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Resource nexus perspectives towards the United Nations Sustainable Development Goals

Nature Sustainabilityvolume 1pages737743 (2018) | Download Citation

Abstract

Debate around increasing demand for natural resources is often framed in terms of a ‘nexus’, which is perhaps at risk of becoming a buzz word. A nexus between what? Over what scales? And what are the consequences of such a nexus? This article analyses why readers should care about the nexus concept in relation to the United Nations Sustainable Development Goals (SDGs). We discuss a five-nodes definition and propose perspectives that may lead to a reload of climate policy with buy-in from supply-chain managers and resource-rich developing countries. Our research perspectives address modelling approaches and scenarios at the interface of bio-physical inputs and the human dimensions of security and governance.

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Author information

Affiliations

  1. Bartlett School of Environment, Energy and Resources, University College London, London, UK

    • Raimund Bleischwitz
    •  & Catalina Spataru
  2. Institute for Sustainable Resources, University College London, London, UK

    • Raimund Bleischwitz
  3. Energy Institute, University College London, London, UK

    • Catalina Spataru
  4. Department of Conflict Resolution, Human Security, and Global Governance, University of Massachusetts Boston, Boston, USA

    • Stacy D. VanDeveer
  5. International Institute for Applied Systems Analysis, Laxenburg, Austria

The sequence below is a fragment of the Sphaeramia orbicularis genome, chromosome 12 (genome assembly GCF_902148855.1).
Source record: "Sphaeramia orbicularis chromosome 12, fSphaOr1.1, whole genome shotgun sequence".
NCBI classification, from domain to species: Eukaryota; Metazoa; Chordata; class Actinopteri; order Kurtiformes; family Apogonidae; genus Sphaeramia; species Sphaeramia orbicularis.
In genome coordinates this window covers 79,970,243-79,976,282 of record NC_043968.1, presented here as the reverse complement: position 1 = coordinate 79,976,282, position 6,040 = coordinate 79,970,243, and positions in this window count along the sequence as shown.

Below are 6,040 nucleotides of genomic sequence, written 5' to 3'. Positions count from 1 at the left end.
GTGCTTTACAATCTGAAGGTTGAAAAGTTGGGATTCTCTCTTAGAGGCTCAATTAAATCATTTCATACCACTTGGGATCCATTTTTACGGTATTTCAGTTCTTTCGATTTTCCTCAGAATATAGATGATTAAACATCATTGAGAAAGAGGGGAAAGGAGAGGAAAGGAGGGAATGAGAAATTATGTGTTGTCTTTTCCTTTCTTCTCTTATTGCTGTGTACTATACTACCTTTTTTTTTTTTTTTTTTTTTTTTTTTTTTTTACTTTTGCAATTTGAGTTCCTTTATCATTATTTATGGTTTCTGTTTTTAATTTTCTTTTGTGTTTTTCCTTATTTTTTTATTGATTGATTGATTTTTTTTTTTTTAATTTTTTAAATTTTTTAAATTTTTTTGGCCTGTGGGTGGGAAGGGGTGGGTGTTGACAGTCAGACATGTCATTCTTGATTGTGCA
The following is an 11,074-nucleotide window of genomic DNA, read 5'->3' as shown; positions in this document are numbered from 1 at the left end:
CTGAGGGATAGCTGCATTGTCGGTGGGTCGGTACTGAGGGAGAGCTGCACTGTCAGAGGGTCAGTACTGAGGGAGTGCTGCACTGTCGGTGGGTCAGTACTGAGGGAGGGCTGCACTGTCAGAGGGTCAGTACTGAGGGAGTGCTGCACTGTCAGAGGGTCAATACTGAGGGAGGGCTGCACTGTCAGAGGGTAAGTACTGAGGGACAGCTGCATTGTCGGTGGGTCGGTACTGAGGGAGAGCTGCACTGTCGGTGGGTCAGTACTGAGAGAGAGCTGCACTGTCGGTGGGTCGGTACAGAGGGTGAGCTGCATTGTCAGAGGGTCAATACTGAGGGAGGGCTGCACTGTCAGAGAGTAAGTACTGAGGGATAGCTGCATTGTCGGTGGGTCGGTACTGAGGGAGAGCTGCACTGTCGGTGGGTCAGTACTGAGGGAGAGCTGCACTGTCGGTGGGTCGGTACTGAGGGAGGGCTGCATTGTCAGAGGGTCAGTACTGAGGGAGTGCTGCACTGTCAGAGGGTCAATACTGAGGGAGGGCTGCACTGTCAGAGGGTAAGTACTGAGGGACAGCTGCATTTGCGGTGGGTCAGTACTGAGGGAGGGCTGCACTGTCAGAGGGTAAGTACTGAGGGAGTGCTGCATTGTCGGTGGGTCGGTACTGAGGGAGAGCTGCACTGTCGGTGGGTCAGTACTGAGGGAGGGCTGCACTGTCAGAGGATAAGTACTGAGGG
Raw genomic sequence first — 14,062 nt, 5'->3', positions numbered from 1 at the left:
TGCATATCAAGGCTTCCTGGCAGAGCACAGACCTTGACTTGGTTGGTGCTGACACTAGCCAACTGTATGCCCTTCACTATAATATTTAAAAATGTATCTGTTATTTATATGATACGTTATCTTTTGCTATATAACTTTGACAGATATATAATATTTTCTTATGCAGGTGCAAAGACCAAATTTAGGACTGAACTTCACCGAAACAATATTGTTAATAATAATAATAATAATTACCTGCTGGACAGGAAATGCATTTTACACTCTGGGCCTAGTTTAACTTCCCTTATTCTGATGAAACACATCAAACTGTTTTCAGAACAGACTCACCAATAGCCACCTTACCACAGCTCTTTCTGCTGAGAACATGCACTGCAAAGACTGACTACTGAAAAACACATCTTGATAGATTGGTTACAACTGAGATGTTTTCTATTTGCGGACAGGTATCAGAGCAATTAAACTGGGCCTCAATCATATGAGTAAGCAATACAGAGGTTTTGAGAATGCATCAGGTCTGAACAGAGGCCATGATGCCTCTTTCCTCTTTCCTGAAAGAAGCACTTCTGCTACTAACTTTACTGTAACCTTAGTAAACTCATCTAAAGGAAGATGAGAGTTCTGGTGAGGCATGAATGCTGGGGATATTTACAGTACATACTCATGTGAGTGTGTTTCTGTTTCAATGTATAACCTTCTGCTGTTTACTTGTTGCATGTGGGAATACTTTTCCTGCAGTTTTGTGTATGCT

• Michael Obersteiner
  6. Leiden University, Institute of Environmental Sciences CML, Leiden, The Netherlands

    • Ester van der Voet
  7. UNC Greensboro, Department of Geography, Environment, and Sustainability, Greensboro, USA

    • Corey Johnson
  8. National University of Singapore, Energy Studies Institute, Singapore, Singapore

    • Philip Andrews-Speed
  9. Columbia University, SIPA Center on Global Energy Policy, New York, USA

    • Tim Boersma
  10. Potsdam Institute for Climate Impact Research, Potsdam, Germany

    • Holger Hoff
  11. PBL Netherlands Environmental Assessment Agency, The Hague, The Netherlands

    • Detlef P. van Vuuren
  12. Utrecht University, Copernicus Institute of Sustainable Development, Utrecht, The Netherlands

    • Detlef P. van Vuuren

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Competing interests

The authors declare no competing interests.

Corresponding author

Correspondence to Raimund Bleischwitz.

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DOI

https://doi.org/10.1038/s41893-018-0173-2

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